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Narcan-Resistant Drugs Could Worsen the Fentanyl Crisis. Is SF Prepared?

Written by David SjostedtPublished Jan. 11, 2023 • 5:00am
Paramedics try to save a woman in her 30s outside her apartment after she overdosed on what they think is fentanyl in San Diego on Nov. 11, 2022. | Salwan Georges/The Washington Post via Getty Images

English

San Francisco is bracing for powerful new drugs that are mixing into the country’s narcotic supply chains, potentially worsening the local overdose epidemic if they wind up in the city.

An opioid that’s believed to be more powerful than fentanyl, called Isotonitazene or “ISO” fentanyl, has been spreading on the East Coast. And experts warn that a rapidly spreading animal tranquilizer called Xylazine, or “Tranq,” could also dramatically raise risks for drug users that rely on Narcan to stay safe.  

The local Drug Enforcement Administration office and the city’s Department of Public Health both said that they haven’t encountered the two drugs in San Francisco. But the health department said that it’s “closely monitoring the situation.” 

Chelsea Shover, a UCLA professor in epidemiology, said that Xylazine presents an especially great risk because it appears to be the more popular of the two drugs. 

According to Shover, people who use Xylazine are prone to skin disease and may sleep for 12 hours at a time, opening them up to assault and robbery if they’re unhoused. And Xyzaline, since it’s not an opioid, is resistant to naloxone, an opioid antidote commonly referred to as Narcan. 

Narcan works on Isotonitazene, but due to the drug’s potency, emergency responders have less time to administer Narcan to effectively reverse overdoses from the drug. 

A woman shows Narcan nasal spray inside a zip-close bag in the Tenderloin District of San Francisco. | Benjamin Fanjoy for The Standard

“You just have a very short time in which Narcan is going to work,” Shover said. “When we’re talking about synthetic opioids in particular, it’s sometimes the case that people require more than one dose.”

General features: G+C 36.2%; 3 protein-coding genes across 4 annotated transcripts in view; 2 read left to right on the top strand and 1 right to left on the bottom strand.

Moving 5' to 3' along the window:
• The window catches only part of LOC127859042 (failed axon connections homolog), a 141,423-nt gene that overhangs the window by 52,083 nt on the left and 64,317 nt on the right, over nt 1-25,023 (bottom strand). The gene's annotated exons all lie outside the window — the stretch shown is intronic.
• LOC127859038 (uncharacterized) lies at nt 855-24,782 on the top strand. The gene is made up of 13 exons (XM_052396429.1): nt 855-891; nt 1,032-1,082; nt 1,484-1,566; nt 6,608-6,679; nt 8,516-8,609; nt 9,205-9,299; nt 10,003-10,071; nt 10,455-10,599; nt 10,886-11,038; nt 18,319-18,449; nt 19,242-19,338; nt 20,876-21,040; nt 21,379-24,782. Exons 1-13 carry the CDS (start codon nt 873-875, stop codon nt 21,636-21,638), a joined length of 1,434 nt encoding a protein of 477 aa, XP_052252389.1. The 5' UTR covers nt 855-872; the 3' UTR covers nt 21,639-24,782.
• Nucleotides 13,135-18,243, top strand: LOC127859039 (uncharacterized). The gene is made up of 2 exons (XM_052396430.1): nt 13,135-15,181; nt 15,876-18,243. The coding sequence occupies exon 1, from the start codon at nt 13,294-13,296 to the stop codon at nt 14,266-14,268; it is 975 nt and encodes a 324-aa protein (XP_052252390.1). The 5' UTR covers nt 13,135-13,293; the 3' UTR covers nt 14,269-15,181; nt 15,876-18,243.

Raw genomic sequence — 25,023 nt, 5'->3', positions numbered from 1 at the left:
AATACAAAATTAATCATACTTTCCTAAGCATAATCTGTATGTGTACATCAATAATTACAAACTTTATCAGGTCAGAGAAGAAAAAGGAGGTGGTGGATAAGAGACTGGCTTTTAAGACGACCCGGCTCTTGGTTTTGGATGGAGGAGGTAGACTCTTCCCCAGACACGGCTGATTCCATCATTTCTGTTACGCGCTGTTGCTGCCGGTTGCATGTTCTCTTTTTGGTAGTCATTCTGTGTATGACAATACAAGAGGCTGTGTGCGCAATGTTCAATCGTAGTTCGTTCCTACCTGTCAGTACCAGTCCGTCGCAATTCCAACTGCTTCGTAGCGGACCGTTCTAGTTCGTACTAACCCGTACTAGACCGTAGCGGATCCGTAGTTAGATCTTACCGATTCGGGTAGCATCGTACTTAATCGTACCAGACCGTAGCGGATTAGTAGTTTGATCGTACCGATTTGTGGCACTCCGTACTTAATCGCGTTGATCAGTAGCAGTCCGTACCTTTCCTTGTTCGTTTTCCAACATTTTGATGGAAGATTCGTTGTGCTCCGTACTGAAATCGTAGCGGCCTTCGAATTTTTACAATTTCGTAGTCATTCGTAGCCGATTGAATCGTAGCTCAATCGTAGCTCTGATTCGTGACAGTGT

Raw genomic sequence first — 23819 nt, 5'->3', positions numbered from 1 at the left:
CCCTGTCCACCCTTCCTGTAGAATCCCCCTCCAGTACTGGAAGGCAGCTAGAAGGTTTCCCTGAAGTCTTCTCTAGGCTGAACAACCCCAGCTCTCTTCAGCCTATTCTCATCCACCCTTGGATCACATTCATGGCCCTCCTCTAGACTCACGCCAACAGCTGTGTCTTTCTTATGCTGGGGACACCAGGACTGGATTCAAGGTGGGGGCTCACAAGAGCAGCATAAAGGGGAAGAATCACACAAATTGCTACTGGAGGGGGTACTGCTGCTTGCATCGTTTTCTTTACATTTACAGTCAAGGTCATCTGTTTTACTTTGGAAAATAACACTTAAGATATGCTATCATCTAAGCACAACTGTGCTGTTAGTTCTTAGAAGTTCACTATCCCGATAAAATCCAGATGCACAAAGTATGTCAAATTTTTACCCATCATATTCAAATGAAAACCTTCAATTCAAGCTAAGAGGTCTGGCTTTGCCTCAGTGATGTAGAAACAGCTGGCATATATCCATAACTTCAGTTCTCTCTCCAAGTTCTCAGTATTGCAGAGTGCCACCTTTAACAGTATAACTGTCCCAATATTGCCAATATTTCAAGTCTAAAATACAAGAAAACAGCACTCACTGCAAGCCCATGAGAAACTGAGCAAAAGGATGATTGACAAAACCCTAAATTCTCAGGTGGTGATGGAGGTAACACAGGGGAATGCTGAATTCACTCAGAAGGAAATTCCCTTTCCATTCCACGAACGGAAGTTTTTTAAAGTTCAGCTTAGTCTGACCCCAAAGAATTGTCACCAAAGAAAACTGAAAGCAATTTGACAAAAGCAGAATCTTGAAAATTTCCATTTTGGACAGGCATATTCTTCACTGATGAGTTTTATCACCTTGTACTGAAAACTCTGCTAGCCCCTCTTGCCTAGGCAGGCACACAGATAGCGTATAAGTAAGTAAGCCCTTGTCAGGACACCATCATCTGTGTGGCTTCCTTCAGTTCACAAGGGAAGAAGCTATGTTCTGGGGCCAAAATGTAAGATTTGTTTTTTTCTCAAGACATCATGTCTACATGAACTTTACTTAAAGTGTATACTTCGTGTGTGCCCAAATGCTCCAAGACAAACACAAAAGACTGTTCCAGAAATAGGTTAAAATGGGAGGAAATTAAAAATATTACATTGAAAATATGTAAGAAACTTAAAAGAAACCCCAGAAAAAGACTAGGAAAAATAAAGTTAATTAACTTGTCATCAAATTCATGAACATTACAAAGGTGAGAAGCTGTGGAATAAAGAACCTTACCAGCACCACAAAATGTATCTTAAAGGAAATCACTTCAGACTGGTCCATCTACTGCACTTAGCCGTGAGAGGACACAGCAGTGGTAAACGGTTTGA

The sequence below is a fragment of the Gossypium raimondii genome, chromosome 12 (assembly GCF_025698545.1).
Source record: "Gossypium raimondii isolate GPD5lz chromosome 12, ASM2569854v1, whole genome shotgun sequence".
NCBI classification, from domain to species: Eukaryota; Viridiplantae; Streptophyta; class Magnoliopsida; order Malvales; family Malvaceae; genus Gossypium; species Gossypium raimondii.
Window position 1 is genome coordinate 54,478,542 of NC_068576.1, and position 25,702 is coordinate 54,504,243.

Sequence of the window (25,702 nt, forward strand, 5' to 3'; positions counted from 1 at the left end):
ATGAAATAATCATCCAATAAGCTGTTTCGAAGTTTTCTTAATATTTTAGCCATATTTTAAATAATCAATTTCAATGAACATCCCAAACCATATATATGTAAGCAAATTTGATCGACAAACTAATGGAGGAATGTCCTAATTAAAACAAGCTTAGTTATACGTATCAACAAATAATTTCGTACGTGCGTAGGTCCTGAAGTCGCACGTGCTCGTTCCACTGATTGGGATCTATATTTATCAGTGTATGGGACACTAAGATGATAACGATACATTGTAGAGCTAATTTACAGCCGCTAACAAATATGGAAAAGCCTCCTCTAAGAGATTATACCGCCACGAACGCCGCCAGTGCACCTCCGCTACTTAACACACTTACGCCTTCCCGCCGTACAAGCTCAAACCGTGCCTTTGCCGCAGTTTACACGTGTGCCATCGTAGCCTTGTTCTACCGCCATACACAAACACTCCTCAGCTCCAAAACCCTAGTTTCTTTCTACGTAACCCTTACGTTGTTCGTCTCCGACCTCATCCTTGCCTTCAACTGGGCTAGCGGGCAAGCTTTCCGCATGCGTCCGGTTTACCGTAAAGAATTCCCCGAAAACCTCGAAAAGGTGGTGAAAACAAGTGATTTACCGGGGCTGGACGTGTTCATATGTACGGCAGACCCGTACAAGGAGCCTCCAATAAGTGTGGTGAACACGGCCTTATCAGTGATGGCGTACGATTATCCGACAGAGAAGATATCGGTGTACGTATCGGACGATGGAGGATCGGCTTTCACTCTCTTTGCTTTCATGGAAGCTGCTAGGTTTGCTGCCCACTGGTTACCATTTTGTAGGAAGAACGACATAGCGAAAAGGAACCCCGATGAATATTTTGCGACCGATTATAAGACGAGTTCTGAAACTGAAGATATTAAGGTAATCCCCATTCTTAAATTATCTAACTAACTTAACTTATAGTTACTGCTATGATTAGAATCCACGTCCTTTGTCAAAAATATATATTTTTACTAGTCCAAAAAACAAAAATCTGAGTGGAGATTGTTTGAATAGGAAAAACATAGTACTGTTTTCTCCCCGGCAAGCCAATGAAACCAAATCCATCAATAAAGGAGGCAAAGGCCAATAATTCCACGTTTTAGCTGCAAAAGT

Shover also expressed concern that the spread of both drugs may be underreported due to antiquated data systems for tracking the spread of drugs.

Xylazine does not show up in post-mortem drug exams unless specifically tested for, which the medical examiner may not be incentivized to do when it’s mixed with fentanyl—which is more commonly detected and a more probable cause of death.

The DEA reported finding Isotonitazene in Washington, D.C., in June. The San Francisco Police Department said that it can’t confirm whether the drug has made its way to the city. 

In San Francisco, the spread of fentanyl has flummoxed city leaders, who have oscillated between harm reduction and criminal justice measures as overdose deaths have surged. SFPD seized more than 144 pounds of fentanyl in 2022, and emergency workers reversed 2,848 overdoses during that time. 

Nearly 12 people fatally overdosed every week last year, according to preliminary data. 

In September, the health department released its first overdose prevention plan, which set a goal of reducing overdose deaths citywide by 15% by 2025.  

Part of the overdose plan included creating safe consumption sites for people to use drugs under medical supervision, a plan that was recently put on pause while Mayor London Breed waits on legal clarity from the federal government. 

The surge of deaths in recents years is largely attributed to fentanyl, which Shover says should still be the top concern.  

“I’m still way more concerned about fentanyl, just by the numbers and by the ways that it’s sold,” Shover said. “The supply lines are less established for Isotanitazene.”  

English

David Sjostedt can be reached at [email protected]


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